September 09, 1996 12:00 PM

TO CONSPIRACY THEORISTS, AT least, the timing said it all: Just three days before a clerk rubber-stamped the divorce decree that made the Prince of Wales a free man, the veil on his affair with Camilla Parker Bowles was fleetingly lifted. Though no photos of the couple in private have surfaced for years, the Aug. 25 edition of a London tabloid showcased a shot of the two strolling with their hosts at a secluded house in Wales. Never mind that the royal companion was scarcely identifiable or that she and Charles were several paces apart; the sighting triggered fresh rumors about a campaign to sell Camilla to the public—and heightened curiosity about the woman who had haunted the Waleses’ 15-year marriage.

Taken on Aug. 18 at Glyn Celyn House in Powys, South Wales, where Charles and Camilla are frequent guests of banker Nic Paravicini and his wife, Sukie, the photo that was splashed across the front of the Neivs of the World allegedly stemmed from a tip-off phoned in by “a well-spoken woman”—the sort who might work, say, at the Palace. The Sunday Express suggested that the Palace had arranged a long-distance photo op in return for the News’s spiking a shot of Camilla at a window in her dressing gown that same weekend (a story that seems implausible, at best).

Though more-reliable sources scoffed at the notion that Charles’s camp had collaborated with Rupert Murdoch’s tabloid, most Windsor watchers believe that he is eager to ease his loyal inamorata out of the shadows—or at least amend her image as a home-wrecker. Even if marriage seems out of the question for the moment (last week, 88 percent of those responding to a Daily Mirror poll said they would veto Camilla as a royal bride), the public, too, seems to expect some sort of resolution. On Aug. 26, the London Times reported that senior royals were expected to discuss “what part Mrs. Parker Bowles should play in a future in which the prince is free of marital ties.”

Camilla herself seems ready to shuck her scarlet letter. “She’d be happy to improve her stock with the public, because she’s had a really rough time,” says Daily Mail royal correspondent Richard Kay. Slammed by the press for her dowdiness, she has upgraded her look: A chain-smoker who lived on cigarettes after Charles’s 1994 admission of adultery, she has dropped 30 pounds, bought a stylish suit or two and is sporting a new, sleeker, blonder hairstyle that has prompted comparisons to Diana. “There’s no question that certain people have advised her to change the way she looks [and to] smile in public,” says Kay.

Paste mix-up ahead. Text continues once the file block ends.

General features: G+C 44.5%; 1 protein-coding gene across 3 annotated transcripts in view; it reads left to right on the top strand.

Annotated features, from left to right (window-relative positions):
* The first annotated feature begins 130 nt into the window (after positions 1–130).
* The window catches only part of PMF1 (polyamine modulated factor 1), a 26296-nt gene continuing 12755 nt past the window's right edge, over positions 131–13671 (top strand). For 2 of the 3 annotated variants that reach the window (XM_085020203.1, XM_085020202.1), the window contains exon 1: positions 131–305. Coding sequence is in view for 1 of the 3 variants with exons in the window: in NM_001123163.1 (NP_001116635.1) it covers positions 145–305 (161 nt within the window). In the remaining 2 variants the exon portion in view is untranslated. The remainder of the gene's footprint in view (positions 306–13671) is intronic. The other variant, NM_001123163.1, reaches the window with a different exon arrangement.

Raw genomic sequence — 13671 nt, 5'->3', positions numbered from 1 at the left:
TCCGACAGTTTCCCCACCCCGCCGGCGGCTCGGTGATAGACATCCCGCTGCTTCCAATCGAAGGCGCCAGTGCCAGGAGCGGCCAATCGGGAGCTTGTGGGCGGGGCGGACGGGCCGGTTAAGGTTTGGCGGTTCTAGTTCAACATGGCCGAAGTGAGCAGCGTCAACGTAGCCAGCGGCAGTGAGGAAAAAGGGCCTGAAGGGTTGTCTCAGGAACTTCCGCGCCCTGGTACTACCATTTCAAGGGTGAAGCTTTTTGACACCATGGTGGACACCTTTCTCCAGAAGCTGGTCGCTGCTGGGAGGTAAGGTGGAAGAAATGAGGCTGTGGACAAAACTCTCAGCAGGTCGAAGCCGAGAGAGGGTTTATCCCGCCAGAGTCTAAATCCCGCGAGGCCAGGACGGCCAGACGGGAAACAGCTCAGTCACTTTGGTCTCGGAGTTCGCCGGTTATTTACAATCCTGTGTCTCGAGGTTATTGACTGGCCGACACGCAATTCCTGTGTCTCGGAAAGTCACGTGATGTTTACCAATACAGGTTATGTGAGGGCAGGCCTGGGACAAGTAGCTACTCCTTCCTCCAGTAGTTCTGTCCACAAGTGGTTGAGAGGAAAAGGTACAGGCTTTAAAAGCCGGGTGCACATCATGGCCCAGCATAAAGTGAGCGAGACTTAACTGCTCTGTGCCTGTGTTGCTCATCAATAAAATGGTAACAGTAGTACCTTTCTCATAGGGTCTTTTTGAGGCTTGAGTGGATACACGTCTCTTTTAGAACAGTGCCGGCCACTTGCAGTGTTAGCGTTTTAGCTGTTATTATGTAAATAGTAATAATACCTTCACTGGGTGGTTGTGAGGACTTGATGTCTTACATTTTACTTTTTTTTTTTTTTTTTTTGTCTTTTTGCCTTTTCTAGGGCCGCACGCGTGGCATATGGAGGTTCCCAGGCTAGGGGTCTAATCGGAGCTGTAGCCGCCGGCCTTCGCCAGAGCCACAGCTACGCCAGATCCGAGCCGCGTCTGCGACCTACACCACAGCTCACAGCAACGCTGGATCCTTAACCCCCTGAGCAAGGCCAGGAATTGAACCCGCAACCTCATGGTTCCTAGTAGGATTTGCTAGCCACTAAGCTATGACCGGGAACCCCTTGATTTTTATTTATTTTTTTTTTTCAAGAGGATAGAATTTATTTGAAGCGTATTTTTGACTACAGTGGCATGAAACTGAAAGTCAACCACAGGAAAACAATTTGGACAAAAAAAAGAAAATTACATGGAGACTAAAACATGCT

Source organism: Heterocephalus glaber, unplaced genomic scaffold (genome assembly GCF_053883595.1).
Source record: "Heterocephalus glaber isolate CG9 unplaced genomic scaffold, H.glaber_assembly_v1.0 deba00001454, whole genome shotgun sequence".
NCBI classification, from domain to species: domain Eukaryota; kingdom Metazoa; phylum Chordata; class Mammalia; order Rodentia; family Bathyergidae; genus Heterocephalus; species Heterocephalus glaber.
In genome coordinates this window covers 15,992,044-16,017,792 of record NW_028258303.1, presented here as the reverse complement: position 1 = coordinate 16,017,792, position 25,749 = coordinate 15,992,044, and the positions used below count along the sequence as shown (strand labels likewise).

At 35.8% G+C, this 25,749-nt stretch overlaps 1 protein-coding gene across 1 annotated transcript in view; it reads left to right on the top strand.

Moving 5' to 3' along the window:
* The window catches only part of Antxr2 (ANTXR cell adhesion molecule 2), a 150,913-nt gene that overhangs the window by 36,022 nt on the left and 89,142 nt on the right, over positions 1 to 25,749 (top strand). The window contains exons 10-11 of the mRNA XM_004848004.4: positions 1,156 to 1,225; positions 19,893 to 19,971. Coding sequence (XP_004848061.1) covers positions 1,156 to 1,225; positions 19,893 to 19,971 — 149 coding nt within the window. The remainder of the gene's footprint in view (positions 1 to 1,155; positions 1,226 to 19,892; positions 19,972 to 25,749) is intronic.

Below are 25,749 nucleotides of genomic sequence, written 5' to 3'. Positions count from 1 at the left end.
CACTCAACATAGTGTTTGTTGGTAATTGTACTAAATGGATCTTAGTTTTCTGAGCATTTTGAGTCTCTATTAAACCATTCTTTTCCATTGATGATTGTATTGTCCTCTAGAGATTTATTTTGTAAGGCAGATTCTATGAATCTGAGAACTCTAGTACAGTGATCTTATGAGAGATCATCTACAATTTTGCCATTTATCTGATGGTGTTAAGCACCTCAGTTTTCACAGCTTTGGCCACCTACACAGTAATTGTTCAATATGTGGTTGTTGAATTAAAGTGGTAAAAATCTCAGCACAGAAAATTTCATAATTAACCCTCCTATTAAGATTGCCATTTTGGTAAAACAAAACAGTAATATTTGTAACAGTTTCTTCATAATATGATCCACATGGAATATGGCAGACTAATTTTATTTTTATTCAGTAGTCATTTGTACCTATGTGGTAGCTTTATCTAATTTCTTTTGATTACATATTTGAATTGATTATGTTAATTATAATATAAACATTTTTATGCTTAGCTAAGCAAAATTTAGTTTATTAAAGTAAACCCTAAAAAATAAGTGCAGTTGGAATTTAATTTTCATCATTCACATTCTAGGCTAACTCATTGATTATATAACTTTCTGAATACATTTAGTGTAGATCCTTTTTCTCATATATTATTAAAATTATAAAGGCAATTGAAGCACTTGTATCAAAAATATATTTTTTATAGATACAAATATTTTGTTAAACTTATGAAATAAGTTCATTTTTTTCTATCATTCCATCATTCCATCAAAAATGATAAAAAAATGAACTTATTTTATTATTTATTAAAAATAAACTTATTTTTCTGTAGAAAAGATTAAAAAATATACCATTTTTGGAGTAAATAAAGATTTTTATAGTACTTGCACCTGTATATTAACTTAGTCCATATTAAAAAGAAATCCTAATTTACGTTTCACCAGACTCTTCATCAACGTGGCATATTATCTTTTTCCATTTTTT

Though tabloids have invented tales about Charles’s showering Camilla with diamonds and roses, their lives together remain low-key. Based in Wiltshire at Ray Mill House, a comfortable country home she bought for $1.2 million last year, Camilla is just 16 miles from Charles’s retreat, High-grove. Although she has a housekeeper, she shops for her own groceries at a nearby market.

During the week, Camilla reportedly follows a supremely genteel routine of exercising her horses for two hours, then bathing, having a light lunch and doing a bit of painting or gardening (passions that she shares with Charles). After a nap, she often eats with only the TV for company, since son Tom and daughter Laura are away at school. And every night, she and Charles speak on the telephone for at least an hour.

On Friday evenings, Camilla often meets the prince at Highgrove, which she has helped redecorate. There, she “gives dinner parties for him and sits at the head of the table,” says a veteran royal watcher. During the day, the two apply themselves to riding or sketching; at 4:30, they stop for a sumptuous tea. “She really enjoys whatever [food] Charles enjoys,” says Christopher Wilson, author of A Greater Love: Charles & Camilla. “She’s the perfect mistress where that’s concerned.” Smoking, it seems, is the only subject on which they seriously disagree. “He often asks her not to smoke at Highgrove,” reports Brian Hoey, author of 12 books on the royals, “and she says she must.”

The question, of course, is whether Camilla will ever be accepted as Charles’s companion outside their own aristocratic circle. Though Diana—who attended a luncheon at the English National Ballet on the day the divorce became final—is said to feel sorry for her old rival, those who know the discreet Camilla see her as anything but an outcast. “In 10 years,” says one well-placed Windsor watcher, “people will say, ‘She’s never put a foot wrong. They’ve been in love all this time. Why shouldn’t they be together?’ ”



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